“Yes – I want to get rid of (president) Ramaphosa,” Carl Niehaus, the founder and chair of RETMO, boasted in a Twitter Spaces public audience that The Africa Report attended on 4 January.
Niehaus – a famous white South African political prisoner who, at 23, was tortured and sentenced to death by the white Apartheid government in 1983 for supporting the ANC’s guerrilla war – a former ambassador to the Netherlands, is also a former spokesperson for Nelson Mandela, the ANC, the Umkhonto WeSizwe (the ANC’s war-era rebel army), and a former ANC National Executive Committee, its ‘politburo’.
He is the most publicly visible ally of ex-president Jacob Zuma and has crisscrossed South Africa leading aggressive public protests advocating for Ramaphosa’s ousting. After four decades of membership, Niehaus was finally expelled from the ruling ANC party on 12 December, two days before the congress that re-elected Ramaphosa as ANC president.
“At the moment (RETMO) it’s a movement, it’s not a political party. We are registering as a non-profit,” Niehaus told the South Africa Broadcasting Corporation on 15 January, insisting that RETMO is not a party yet. He then gave away a hint: “What the future holds, I cannot tell you. This movement at some stage may become a political party.”
RETMO has, much like Julius Malema’s Economic Freedom Fighters (EFF), based its appeal on a promise to seize and return the land to Black South Africans without paying white farmers, and nationalising the South Africa Reserve Bank.
“Sadly the ANC changed. The ANC is no longer standing for those ideals of RET,” Niehaus told the public broadcaster, accusing the ruling ANC of being captured by what he calls ‘white monopoly capital’.
READ MORE South Africa: After bashing Ramaphosa, ANC members should learn from their party’s history
Radical Economic Transformation, RET, is a nickname adopted by the coalition of ANC seniors rallying around ex-president Jacob Zuma and seeking president Ramaphosa’s toppling.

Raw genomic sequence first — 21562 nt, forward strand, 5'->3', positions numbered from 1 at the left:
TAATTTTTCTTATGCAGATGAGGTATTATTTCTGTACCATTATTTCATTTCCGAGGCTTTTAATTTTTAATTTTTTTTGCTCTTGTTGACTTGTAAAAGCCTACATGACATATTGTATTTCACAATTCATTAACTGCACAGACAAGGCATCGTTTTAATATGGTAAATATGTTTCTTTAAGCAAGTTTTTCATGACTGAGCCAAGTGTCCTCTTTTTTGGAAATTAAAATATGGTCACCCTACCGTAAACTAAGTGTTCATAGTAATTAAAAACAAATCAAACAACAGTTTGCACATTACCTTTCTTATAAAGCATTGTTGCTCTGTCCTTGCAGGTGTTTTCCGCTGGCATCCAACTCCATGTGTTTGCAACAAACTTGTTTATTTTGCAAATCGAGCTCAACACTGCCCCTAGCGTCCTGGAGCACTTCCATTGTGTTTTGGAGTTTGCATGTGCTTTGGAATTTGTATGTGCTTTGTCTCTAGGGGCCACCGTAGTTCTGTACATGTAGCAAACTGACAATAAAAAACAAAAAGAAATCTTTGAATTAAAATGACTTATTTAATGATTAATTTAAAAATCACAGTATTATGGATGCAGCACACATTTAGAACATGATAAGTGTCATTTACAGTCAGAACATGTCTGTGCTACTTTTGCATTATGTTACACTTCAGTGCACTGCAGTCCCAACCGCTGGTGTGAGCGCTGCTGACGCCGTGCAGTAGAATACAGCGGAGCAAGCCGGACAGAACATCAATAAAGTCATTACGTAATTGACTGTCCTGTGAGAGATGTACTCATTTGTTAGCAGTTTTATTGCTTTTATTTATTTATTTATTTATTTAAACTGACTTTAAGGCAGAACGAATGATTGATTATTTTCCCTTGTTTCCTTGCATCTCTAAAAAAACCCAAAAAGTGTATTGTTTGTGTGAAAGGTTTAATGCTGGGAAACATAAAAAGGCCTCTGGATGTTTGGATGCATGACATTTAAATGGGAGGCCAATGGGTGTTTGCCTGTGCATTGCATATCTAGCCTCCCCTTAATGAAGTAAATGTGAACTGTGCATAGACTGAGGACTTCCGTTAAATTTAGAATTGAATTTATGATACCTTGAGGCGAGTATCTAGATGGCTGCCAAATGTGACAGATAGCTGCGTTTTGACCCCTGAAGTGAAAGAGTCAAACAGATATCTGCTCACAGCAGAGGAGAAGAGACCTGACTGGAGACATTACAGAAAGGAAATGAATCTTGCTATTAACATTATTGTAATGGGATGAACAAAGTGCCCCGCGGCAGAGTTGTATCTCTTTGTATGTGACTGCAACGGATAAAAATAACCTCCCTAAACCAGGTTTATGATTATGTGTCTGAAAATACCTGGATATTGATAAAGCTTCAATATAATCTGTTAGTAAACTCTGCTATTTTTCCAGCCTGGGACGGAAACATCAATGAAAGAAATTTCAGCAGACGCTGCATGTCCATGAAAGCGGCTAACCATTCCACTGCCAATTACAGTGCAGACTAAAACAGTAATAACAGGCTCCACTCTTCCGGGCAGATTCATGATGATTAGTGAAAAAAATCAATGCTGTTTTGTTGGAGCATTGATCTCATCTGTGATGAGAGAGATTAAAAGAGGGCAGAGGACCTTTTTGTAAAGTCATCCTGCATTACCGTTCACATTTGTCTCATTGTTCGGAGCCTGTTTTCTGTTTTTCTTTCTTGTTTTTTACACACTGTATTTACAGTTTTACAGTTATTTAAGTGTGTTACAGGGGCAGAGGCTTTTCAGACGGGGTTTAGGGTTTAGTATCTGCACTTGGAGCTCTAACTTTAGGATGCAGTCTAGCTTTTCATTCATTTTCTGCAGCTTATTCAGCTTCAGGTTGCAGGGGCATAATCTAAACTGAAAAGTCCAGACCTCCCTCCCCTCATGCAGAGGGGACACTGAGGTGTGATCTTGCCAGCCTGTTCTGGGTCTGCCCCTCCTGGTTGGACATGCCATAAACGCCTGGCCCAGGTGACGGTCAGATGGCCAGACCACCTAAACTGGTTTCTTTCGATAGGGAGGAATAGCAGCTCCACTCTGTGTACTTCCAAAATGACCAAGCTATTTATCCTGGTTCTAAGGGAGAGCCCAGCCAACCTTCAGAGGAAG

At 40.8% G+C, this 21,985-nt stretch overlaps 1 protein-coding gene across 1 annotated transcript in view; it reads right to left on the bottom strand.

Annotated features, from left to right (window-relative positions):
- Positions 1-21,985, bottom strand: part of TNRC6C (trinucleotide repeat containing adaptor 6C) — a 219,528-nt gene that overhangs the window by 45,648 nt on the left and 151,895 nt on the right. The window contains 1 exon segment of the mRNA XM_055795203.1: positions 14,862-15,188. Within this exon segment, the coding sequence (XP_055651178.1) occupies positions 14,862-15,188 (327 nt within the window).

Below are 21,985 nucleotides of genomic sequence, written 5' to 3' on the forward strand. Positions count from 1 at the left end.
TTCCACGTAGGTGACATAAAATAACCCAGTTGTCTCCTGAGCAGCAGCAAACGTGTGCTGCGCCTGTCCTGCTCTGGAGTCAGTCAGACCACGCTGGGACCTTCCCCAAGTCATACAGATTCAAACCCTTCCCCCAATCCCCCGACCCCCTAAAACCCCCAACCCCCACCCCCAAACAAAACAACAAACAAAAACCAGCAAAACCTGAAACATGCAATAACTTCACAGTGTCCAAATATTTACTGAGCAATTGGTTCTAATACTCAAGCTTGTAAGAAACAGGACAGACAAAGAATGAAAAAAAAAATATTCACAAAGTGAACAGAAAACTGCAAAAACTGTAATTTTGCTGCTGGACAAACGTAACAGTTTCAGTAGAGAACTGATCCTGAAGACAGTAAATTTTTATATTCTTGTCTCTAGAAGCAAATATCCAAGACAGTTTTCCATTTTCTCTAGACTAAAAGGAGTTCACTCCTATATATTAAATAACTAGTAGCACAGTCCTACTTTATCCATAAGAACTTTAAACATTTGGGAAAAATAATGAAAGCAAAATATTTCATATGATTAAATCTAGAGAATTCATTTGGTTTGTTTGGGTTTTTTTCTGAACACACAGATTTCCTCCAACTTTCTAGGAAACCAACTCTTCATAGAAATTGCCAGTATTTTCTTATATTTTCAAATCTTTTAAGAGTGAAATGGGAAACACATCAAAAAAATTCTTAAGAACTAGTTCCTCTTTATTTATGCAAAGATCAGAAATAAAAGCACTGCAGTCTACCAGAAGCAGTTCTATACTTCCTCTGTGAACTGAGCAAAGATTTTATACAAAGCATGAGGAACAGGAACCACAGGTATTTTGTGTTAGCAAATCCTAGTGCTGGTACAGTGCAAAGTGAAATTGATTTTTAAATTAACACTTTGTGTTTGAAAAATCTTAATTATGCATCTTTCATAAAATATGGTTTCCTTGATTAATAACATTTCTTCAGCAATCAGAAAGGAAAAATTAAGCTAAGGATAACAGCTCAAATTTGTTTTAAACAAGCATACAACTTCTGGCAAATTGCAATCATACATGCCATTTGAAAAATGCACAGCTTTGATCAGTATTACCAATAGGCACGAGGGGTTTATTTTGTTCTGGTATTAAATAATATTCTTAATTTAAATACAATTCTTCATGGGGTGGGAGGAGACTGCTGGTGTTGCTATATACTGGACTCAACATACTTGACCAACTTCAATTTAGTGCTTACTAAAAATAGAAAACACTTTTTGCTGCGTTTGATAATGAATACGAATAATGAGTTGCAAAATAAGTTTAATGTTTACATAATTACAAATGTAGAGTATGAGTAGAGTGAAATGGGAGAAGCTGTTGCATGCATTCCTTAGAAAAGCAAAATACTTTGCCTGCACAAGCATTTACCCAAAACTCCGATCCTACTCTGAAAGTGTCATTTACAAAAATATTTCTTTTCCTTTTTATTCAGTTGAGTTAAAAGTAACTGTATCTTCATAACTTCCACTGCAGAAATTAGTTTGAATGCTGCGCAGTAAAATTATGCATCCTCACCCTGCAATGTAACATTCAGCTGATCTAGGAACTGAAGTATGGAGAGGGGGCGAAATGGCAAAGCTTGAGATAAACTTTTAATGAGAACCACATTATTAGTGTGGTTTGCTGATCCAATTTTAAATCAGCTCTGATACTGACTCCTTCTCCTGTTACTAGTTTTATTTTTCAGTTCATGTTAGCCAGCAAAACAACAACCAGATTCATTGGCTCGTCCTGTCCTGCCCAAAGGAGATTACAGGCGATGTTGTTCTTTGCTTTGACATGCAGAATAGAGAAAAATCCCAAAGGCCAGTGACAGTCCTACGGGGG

Purpose of RETMO
Nothing is known yet about who is funding RETMO, but its associates include high-placed ANC members who are opposed to Ramaphosa.
Mervyn Dirk, the leader of anti-Ramaphosa ANC lawmakers, who defied party instructions and publicly voted for Ramaphosa’s impeachment in parliament in December, is a RETMO executive board member but has yet to resign from the ruling ANC.
“This is a pro-Jacob Zuma party forming with a sole mission of toppling president Ramaphosa in 2024 crunch elections, or even before,” Kudakwashe Magezi, a South Africa analyst, tells The Africa Report.
“It has two critical missions: lure ANC bigwigs to defect from the ANC before 2024 and weaken Ramaphosa or split the ANC’s vote in 2024, and cost Ramaphosa the presidency.”
Author, and South Africa observer, Yasin Kakande, warns that Ramaphosa should pay close attention to RETMO’s tactics as 2024 nears.
“If I was president Ramaphosa, I’d look at who’s likely to join RETMO. I see Ramaphosa’s arch-enemy Ace Magashule joining RETMO and helping slice away a huge chunk of the ANC voters,” Kakande tells The Africa Report.
Magashule, a kingmaker who ran an operation in South Africa’s key Free State province for two decades, is said to still command a wide following inside the ANC. “Carl Niehaus, RETMO’s founder, is Ace Magashule’s closest backer. The two won’t rest until Ramaphosa is dethroned.”
Independent economist Carter Mavhiza sees RETMO’s formation as part of a twin-pronged attack on Ramaphosa’s presidency ahead of 2024.
‘Clever political strategy’
“It’s a clever legal and political strategy: keep Ramapahosa sweating in court, defending against Zuma’s private prosecutions – and at the same time keep Ramaphosa anxious by forming an adversary political party that can steal or split his ANC voters.”
Niehaus, the RETMO founder, was seen last week in the South African high court showing solidarity with ex-president Jacob Zuma’s private criminal prosecution of president Ramaphosa.
‘The new RETMO ‘party’ could significantly damage Ramaphosa in 2024 if it allies with another far-left party, such as the EFF of Julius Malema. If that happens, the ANC could even sink further to 35% of the national vote, lower than the predicted 42%,” says Kakande.
However, economist Carter Mavhiza wonders if South African voters in 2024 still have an appetite to embrace another extreme-left party, knowing the racially divisive antics of Julius Malema’s EFF in the last 10 years.
Understand Africa's tomorrow... today
We believe that Africa is poorly represented, and badly under-estimated. Beyond the vast opportunity manifest in African markets, we highlight people who make a difference; leaders turning the tide, youth driving change, and an indefatigable business community. That is what we believe will change the continent, and that is what we report on. With hard-hitting investigations, innovative analysis and deep dives into countries and sectors, The Africa Report delivers the insight you need.View subscription options